Friday, November 20, 2009

eHow's Plagiarism Flag Stealing Earnings from Writers without Due Process

I've been watching the plagiarism flag sagas of several eHow members and been following the situation closely--even corresponding with members who are dealing with this. The post below was posted by one member on the eHow message board this morning and I asked if I could reproduce it here as I think it covers everything that is wrong with eHow's plagiarism policy. Especially note the sections in italics as they are particularly salient.

This is an important issue and I think eHow writers need to push eHow to review their plagiarism policy and make it more equitable.

Mrasey writes (having dealt with the plagiarism flag all week):

I would imagine now that new content goes through a plagiarism check that the number of plagiarism flags on eHow should diminish. Because they will have an internal time/date stamp that the content was unique upon initial publication. I would hope that future plagiarism flags would not result in temporary suspension or removal precisely because of the time/date stamp. This should allow eHow to feel pretty confident that their flag is catching someone offsite who has stolen content and they should be able to implement a system where authors are notified of the problem and given 2-3 days to prove their innocence, if that is necessary.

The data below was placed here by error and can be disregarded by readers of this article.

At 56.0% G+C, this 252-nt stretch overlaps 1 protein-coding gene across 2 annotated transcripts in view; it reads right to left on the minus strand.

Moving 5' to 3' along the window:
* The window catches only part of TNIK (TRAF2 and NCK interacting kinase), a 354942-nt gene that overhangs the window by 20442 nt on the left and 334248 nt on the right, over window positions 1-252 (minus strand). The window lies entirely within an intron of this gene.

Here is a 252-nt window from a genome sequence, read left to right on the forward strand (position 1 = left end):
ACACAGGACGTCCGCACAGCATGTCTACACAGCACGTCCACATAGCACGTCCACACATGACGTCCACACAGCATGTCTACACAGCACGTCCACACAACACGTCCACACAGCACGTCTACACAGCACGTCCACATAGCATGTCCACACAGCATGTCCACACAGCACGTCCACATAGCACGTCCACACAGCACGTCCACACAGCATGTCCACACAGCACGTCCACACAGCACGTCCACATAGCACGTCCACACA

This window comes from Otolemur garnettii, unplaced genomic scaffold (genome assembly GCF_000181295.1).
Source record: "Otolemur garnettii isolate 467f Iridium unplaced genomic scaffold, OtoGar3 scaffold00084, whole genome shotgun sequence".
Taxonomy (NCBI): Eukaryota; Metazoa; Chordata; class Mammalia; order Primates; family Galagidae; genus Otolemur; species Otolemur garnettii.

I hope that eHow does modify their plagiarism policy to incorporate the credibility given by the initial plagiarism scan upon publication.

Old content will continue to be a problem, however. This is what happened to me. I edited an old article and hit publish and got a flag because of all the sites that had scraped my work from eHow. Because eHow removed the article, I didn't have a direct link and that made it difficult to prove my case to some sites (although I ultimately prevailed in all cases at having sites remove my content). Further, when my article comes back, I will have lost quite a bit of money and based on what others have said, lost rank in the search engines which will hurt my income for months to come.

So while it is demoralizing and depressing, it is also a financial issue. All my hard work is wiped out because I am presumed guilty without sufficient evidence of guilt. That is my core issue with the way eHow handles plagiarism. They have no idea who is guilty, but pass judgement all the same. Judgement that hinders the author's ability to defend themselves and has lasting negative effects on their income.